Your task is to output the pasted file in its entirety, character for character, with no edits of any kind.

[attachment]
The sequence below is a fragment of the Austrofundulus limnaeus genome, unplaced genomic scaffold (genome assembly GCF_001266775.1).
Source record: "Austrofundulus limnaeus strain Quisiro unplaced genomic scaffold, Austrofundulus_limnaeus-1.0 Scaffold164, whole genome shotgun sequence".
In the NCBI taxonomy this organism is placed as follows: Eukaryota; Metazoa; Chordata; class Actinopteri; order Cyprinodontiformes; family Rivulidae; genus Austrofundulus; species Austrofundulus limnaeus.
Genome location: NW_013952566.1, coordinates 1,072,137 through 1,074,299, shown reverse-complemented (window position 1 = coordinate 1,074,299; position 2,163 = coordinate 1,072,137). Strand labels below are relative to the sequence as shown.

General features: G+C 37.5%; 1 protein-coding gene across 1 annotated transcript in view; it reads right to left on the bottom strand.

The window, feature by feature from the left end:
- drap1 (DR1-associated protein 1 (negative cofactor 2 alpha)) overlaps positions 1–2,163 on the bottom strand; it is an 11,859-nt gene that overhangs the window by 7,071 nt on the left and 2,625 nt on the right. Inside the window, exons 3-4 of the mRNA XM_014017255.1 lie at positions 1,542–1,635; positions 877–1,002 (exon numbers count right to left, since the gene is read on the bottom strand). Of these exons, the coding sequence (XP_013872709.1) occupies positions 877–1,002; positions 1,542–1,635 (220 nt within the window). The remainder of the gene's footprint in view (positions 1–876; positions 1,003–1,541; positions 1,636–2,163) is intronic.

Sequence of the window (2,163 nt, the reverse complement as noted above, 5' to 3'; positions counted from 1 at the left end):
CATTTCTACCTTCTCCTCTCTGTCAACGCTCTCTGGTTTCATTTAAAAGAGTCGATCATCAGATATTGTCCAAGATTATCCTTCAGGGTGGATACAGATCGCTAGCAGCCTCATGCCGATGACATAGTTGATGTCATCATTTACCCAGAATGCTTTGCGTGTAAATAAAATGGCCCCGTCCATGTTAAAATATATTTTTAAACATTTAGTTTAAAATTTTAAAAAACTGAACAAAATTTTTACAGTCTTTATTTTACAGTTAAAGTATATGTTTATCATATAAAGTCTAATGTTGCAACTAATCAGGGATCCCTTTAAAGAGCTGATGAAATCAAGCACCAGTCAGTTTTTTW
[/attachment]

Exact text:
The sequence below is a fragment of the Austrofundulus limnaeus genome, unplaced genomic scaffold (genome assembly GCF_001266775.1).
Source record: "Austrofundulus limnaeus strain Quisiro unplaced genomic scaffold, Austrofundulus_limnaeus-1.0 Scaffold164, whole genome shotgun sequence".
In the NCBI taxonomy this organism is placed as follows: Eukaryota; Metazoa; Chordata; class Actinopteri; order Cyprinodontiformes; family Rivulidae; genus Austrofundulus; species Austrofundulus limnaeus.
Genome location: NW_013952566.1, coordinates 1,072,137 through 1,074,299, shown reverse-complemented (window position 1 = coordinate 1,074,299; position 2,163 = coordinate 1,072,137). Strand labels below are relative to the sequence as shown.

General features: G+C 37.5%; 1 protein-coding gene across 1 annotated transcript in view; it reads right to left on the bottom strand.

The window, feature by feature from the left end:
- drap1 (DR1-associated protein 1 (negative cofactor 2 alpha)) overlaps positions 1–2,163 on the bottom strand; it is an 11,859-nt gene that overhangs the window by 7,071 nt on the left and 2,625 nt on the right. Inside the window, exons 3-4 of the mRNA XM_014017255.1 lie at positions 1,542–1,635; positions 877–1,002 (exon numbers count right to left, since the gene is read on the bottom strand). Of these exons, the coding sequence (XP_013872709.1) occupies positions 877–1,002; positions 1,542–1,635 (220 nt within the window). The remainder of the gene's footprint in view (positions 1–876; positions 1,003–1,541; positions 1,636–2,163) is intronic.

Sequence of the window (2,163 nt, the reverse complement as noted above, 5' to 3'; positions counted from 1 at the left end):
CATTTCTACCTTCTCCTCTCTGTCAACGCTCTCTGGTTTCATTTAAAAGAGTCGATCATCAGATATTGTCCAAGATTATCCTTCAGGGTGGATACAGATCGCTAGCAGCCTCATGCCGATGACATAGTTGATGTCATCATTTACCCAGAATGCTTTGCGTGTAAATAAAATGGCCCCGTCCATGTTAAAATATATTTTTAAACATTTAGTTTAAAATTTTAAAAAACTGAACAAAATTTTTACAGTCTTTATTTTACAGTTAAAGTATATGTTTATCATATAAAGTCTAATGTTGCAACTAATCAGGGATCCCTTTAAAGAGCTGATGAAATCAAGCACCAGTCAGTTTTTTW